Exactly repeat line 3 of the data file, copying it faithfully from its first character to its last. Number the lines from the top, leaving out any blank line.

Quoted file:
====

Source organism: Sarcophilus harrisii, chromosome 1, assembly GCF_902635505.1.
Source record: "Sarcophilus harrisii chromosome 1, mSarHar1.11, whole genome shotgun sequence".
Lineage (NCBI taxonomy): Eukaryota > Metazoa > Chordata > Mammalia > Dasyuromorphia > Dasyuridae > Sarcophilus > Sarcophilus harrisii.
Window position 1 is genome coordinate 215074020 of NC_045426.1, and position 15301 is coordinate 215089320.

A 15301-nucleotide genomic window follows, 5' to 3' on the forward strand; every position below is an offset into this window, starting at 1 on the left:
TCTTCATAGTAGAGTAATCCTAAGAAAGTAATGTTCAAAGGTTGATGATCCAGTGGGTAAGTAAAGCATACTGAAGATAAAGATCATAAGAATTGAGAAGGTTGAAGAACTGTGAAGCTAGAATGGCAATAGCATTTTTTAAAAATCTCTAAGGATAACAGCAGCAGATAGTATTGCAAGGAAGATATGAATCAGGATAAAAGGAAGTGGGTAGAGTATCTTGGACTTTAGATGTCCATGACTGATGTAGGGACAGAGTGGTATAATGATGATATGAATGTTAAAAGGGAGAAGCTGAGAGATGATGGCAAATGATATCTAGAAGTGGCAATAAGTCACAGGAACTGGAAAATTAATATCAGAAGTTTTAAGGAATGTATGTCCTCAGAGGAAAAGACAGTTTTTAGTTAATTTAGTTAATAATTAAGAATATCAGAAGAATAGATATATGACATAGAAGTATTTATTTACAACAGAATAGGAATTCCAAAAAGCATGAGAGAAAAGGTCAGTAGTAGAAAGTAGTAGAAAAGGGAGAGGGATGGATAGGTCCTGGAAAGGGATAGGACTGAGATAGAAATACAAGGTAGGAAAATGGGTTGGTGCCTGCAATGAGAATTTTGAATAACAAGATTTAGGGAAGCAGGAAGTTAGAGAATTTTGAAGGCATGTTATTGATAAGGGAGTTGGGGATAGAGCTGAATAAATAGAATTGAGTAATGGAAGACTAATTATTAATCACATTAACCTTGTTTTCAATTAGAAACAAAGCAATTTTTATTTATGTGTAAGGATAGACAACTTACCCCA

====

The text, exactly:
Lineage (NCBI taxonomy): Eukaryota > Metazoa > Chordata > Mammalia > Dasyuromorphia > Dasyuridae > Sarcophilus > Sarcophilus harrisii.